In a new twist in the ongoing saga of Facebook vs privacy, the parliament of the United Kingdom seized the social media giant’s documents to try to initiate action against the company’s handling of user data. This move comes in the wake CEO Mark Zuckerberg’s repeated refusals to answer questions regarding his company’s data policies and the extent of his knowledge about the ensuing implications. However, the documents may not be made public, as a court in California had ordered them sealed.
It is believed that the cache seized by authorities in the UK contains an exchange of messages and emails between Mark Zuckerberg and various senior executives of the company. The origin of this set of correspondence comes from a lawsuit against Facebook. The alleged claim is that Zuckerberg and all the members of top management at the social media behemoth had complete disregard for user privacy and may have been aware that something like influencing elections was a real possibility. The seizure itself was done in a somewhat unusual way.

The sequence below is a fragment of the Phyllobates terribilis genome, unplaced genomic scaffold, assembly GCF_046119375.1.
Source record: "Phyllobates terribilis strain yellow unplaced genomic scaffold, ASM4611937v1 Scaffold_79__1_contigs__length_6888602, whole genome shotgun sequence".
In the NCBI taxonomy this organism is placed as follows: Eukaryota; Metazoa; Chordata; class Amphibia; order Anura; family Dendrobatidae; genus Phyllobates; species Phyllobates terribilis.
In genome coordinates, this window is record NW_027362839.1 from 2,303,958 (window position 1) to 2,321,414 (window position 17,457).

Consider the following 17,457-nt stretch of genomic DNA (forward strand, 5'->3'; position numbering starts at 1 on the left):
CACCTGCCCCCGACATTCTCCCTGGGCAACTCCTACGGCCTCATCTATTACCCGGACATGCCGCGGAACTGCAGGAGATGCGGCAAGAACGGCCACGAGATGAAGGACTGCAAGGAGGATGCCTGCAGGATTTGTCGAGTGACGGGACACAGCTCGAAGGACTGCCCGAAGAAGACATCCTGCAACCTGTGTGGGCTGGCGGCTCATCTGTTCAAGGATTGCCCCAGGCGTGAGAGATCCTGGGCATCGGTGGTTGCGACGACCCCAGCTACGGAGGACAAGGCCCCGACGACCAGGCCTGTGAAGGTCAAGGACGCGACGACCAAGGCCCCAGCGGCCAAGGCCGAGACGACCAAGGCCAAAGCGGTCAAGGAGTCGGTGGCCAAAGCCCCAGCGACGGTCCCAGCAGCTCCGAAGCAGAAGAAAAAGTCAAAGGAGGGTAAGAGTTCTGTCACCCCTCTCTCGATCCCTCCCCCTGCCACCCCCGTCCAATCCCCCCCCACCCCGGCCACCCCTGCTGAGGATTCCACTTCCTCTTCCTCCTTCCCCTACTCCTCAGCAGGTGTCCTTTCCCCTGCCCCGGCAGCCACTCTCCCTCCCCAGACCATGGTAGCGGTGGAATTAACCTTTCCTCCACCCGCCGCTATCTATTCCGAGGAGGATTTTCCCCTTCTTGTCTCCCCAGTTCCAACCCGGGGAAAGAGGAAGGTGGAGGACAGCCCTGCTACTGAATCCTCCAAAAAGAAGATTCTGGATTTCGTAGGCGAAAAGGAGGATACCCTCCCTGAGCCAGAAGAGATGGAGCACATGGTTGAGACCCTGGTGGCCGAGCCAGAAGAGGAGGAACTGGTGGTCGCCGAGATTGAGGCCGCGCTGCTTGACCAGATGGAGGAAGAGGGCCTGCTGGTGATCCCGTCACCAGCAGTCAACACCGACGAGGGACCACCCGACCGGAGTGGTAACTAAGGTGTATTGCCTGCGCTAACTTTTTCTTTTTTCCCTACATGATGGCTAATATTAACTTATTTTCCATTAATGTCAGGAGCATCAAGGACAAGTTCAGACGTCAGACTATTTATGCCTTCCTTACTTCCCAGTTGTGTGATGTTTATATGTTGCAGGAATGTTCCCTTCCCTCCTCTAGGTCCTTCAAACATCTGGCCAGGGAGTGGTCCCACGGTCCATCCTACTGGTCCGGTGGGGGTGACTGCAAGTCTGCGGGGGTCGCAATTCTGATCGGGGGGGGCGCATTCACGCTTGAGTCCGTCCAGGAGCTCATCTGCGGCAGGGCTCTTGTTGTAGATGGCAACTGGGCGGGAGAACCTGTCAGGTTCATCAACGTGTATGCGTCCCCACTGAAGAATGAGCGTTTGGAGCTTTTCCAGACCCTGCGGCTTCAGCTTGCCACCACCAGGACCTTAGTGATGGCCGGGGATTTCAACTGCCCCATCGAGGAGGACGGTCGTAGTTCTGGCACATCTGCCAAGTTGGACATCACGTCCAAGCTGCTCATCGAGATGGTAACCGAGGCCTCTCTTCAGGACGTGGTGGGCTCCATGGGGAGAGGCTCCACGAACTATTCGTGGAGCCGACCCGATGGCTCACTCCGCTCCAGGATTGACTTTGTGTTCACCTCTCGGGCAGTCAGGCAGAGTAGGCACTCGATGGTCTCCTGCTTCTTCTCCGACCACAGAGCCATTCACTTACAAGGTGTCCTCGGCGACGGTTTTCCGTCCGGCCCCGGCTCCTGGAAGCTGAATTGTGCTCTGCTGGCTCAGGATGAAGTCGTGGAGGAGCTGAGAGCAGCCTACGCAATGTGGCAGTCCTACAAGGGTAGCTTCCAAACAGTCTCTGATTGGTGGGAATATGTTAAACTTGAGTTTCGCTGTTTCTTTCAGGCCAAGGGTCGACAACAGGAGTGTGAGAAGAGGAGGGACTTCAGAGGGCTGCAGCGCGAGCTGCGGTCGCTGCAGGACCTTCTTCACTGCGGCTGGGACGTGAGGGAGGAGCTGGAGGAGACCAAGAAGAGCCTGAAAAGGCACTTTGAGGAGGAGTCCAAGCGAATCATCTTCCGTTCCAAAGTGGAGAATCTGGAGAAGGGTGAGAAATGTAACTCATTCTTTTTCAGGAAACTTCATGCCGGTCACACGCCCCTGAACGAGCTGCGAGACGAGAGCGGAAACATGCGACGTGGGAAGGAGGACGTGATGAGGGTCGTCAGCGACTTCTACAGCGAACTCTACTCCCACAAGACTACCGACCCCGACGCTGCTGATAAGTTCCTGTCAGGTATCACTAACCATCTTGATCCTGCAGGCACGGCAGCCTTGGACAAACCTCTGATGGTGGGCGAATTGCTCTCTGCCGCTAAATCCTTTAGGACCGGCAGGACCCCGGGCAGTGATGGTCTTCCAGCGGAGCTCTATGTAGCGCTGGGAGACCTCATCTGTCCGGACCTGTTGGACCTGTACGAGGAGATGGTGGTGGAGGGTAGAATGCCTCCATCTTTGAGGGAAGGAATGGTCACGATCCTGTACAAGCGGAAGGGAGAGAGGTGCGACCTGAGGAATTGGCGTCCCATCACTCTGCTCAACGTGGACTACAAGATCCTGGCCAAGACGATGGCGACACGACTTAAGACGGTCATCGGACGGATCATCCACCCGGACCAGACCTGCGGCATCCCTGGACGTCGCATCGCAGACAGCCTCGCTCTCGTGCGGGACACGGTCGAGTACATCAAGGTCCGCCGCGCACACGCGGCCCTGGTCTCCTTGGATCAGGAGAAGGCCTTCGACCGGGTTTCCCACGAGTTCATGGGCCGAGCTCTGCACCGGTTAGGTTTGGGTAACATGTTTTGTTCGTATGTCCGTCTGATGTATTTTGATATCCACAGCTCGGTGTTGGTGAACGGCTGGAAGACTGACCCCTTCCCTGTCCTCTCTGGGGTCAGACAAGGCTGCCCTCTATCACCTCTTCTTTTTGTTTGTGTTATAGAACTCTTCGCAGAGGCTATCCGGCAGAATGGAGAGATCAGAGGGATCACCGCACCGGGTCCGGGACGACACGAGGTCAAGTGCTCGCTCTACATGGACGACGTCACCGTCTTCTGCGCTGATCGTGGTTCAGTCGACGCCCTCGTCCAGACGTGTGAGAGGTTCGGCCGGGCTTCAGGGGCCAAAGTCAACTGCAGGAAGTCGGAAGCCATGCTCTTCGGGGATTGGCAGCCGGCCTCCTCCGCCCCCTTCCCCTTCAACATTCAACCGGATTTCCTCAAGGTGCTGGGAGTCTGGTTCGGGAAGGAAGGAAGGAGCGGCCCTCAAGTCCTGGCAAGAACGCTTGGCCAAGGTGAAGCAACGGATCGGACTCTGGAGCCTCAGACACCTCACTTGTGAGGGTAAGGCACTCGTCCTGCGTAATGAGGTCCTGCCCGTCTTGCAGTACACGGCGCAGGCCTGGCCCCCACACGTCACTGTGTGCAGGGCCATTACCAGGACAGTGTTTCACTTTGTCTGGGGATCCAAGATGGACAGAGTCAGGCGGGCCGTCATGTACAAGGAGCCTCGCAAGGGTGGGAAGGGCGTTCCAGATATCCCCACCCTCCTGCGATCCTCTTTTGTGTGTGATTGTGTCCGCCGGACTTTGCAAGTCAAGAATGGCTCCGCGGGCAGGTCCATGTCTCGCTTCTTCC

The documents were in possession of the founder of a company called Six4Three, which itself is involved in a lawsuit against Facebook. The parliament ordered them to be seized from the founder, while on a visit to London. The person refused to comply with the parliament’s demands for the files, which is when an officer of the parliament was sent to the founder’s hotel to seize the cache.
Facebook has had approximately $100 billion knocked off from its valuation in the aftermath of the Cambridge Analytica scandal and it remains to be seen as to how this development will affect it.